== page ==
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Last week, for the first time in more than a year, we had friends over for dinner after the kids went to bed. Pinta’s poor sleeping has kept us from entertaining all these past months.

Well, that’s not entirely true. Once, at the start of her period of nocturnal howling, we had another couple over. When it came to sleep training, we thought we knew what we were doing. I’d read Weissbluth’s and Ferber’s books. They’re sort of the John Lennon and Paul McCartney of sleep training. Though they don’t work together, they are the leading voices on the subject. Alas, Pinta never made sweet music until we discovered Soho Parenting, a center in downtown New York with wonderful counselors.

Back before the blissful peace brought on by the Soho Parenting center, we tried to teach Pinta to sleep on our own. The process involved a lot of tears, and they were not just hers. We were cavalier when we started. She cried, we entertained. Our apartment is about a thousand square feet. Sound travels well through it. The other couple was sweet. They were friends of a friend. They brought us a meal. We didn’t even have to cook. I can’t remember what we ate, but I can remember Pinta crying through it.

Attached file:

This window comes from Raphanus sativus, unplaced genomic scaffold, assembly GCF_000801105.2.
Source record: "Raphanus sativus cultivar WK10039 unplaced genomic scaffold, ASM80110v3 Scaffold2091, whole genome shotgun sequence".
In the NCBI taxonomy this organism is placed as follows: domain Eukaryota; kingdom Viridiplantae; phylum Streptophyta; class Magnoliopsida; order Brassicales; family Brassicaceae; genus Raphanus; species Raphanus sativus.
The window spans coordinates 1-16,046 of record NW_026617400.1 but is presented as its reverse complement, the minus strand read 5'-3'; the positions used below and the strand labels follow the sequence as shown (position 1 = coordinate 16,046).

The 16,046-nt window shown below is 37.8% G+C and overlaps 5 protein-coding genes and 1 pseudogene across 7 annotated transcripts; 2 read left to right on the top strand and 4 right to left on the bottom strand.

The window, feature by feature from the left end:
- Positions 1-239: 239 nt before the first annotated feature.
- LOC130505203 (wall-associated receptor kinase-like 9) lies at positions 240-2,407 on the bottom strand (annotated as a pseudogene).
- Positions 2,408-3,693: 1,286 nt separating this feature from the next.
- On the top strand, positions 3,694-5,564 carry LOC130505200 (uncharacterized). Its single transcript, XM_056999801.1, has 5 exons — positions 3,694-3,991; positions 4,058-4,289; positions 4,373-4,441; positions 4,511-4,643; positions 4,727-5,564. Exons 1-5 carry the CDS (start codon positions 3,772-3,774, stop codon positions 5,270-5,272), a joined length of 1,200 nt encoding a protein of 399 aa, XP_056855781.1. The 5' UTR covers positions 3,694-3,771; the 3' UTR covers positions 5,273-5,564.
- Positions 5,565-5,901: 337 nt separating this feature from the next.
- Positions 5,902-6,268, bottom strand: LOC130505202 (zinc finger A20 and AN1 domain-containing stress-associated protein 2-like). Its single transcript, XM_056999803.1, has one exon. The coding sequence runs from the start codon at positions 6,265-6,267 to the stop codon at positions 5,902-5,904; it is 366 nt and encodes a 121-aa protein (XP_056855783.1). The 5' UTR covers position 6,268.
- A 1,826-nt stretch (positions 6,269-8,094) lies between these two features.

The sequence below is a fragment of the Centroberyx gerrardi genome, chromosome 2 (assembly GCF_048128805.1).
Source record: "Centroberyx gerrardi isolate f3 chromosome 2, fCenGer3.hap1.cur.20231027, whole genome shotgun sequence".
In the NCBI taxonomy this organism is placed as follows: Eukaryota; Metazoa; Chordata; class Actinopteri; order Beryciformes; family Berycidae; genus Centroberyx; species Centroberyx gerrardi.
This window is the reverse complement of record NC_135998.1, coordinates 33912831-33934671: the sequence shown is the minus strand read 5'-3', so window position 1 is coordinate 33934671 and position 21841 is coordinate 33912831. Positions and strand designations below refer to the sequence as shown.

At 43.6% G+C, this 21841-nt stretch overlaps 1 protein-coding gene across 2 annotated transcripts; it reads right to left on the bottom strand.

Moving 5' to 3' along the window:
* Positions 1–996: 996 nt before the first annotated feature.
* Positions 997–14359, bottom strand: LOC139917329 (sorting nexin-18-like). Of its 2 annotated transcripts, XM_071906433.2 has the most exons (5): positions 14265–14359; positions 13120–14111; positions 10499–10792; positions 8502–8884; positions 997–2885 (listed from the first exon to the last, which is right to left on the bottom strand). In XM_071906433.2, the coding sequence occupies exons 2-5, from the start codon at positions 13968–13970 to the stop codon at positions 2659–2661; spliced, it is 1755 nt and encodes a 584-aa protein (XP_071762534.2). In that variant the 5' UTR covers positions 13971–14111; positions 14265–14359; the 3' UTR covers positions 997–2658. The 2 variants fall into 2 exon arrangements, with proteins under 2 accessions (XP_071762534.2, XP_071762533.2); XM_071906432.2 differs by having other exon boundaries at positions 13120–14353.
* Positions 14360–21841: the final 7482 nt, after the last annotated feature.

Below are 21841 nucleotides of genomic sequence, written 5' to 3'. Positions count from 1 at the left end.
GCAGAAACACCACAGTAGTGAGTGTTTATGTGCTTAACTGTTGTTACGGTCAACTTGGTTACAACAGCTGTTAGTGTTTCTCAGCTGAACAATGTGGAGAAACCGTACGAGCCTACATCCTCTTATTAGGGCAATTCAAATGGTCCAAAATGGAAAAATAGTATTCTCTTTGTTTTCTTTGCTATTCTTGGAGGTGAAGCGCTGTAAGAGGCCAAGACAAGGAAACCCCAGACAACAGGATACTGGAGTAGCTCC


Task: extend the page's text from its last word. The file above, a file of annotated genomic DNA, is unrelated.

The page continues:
Fortunately, those days seem to be over. The only sounds to be heard the night of our recent friends visit were that of music playing, us talking, and glasses clinking (they’re getting married shortly).

After all that time off from entertaining, it was a bit time consuming to get the house ready (I had to wash the Champagne flutes, which had gotten dusty from lack of use), but the menu I prepared didn’t take any time at all. Its centerpiece was a Greek salad with tuna, which I adapted from a recipe in one of my favorite books, “Gourmet Everyday.” I more or less doubled it, playing fast and loose with the proportions, and was rewarded with a new week-night staple, at least during the summer. This is the quickest and most delicious dish I’ve come across in a long time.

Greek Salad with Tuna

  • 1 or 2 English Cucumbers
  • 1 or 2 cans Tuna packed in oil
  • 1 or 2 fistfuls Kalamata olives
  • 4 to 6 ounces Feta
  • 1 cup cherry tomatoes

Wash the cucumbers. Slice them lengthwise once, and then into quarter-inch half moons.
Quarter the tomatoes lengthwise.
Do the same for the olives.
Dice the feta into quarter-inch cubes.
Add the cheese to the vegetables.
Toss the tuna with its oil over the  vegetables, being careful not to break up the tuna too much.
Add the olives.

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